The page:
Bankart (fragment of the glenoid bone breaks off or a labral tear) or Hill-Sachs (impression fracture of the humeral head) lesions are usually associated with an anterior shoulder dislocation (Horst et al., 2014). They may occur together, though not always necessarily. Anterior shoulder dislocation is the most common direction, with the majority of patients being male.
A tear in the labrum or a bony segment breaks off; this injury is widely spread by young athletes or adults under 30. With injuring these part of the shoulder, patients tend to experience a feeling of instability, recurrent dislocations and a catching sensation.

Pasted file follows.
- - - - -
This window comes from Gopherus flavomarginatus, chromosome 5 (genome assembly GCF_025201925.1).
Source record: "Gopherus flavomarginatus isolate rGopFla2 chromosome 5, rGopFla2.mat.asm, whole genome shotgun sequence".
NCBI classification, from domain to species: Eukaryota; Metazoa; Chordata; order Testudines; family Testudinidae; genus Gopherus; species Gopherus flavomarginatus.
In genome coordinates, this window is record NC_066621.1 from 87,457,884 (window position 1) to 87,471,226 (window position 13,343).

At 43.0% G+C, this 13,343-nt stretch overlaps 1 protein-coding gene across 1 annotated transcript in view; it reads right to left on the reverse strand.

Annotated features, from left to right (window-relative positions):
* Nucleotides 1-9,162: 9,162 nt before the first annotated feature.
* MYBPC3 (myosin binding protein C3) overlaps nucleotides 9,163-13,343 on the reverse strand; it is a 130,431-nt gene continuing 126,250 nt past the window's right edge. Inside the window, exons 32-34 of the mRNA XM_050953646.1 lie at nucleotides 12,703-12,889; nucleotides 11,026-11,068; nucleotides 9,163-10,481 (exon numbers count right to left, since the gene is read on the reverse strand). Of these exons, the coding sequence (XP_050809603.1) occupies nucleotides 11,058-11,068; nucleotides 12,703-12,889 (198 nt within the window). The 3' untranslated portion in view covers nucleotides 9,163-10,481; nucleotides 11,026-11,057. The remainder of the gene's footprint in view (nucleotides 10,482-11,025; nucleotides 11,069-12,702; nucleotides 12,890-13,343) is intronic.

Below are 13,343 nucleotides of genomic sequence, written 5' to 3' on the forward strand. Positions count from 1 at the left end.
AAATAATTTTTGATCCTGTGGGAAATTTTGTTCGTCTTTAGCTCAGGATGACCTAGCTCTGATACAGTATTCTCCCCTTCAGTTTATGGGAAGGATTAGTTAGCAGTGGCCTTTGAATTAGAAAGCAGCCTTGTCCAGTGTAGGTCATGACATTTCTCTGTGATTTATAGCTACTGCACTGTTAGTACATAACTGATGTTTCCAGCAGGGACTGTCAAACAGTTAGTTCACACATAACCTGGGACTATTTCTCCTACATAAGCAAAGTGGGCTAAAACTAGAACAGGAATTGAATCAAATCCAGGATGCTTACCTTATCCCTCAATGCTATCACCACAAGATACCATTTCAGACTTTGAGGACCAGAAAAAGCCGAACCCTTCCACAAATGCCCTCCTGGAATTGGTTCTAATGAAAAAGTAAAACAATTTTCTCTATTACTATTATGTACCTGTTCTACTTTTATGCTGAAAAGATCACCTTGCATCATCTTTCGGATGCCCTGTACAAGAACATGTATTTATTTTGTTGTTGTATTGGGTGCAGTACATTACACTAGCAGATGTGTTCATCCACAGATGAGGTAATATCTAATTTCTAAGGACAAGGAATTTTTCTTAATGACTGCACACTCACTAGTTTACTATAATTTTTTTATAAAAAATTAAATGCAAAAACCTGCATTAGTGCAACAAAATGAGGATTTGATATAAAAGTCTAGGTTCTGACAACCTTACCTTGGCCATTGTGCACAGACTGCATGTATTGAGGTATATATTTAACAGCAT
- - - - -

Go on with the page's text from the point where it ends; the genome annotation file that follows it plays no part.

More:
Once diagnosed, treatment is either conservative, or, operative. In case of conservative treatment, the shoulder will be rested (usually wearing a sling), anti-inflammatory medications for pain release and if fortunate, the cartilage damage may heal itself; however, there is always the possibility of dislocating.
After undergoing surgery a sling dressing is common to protect the operated area from the outside;
In both cases physiotherapeutic rehabilitation is necessary for regaining full range of movement and strength.
Horst K. et al., 2014, Assessment of coincidence and defect sizes in Bankart and Hill-Sachs lesions after anterior shoulder dislocation: a radiological study, British Journal of Radiology, 87(1034),doi: 10.1259/bjr.20130673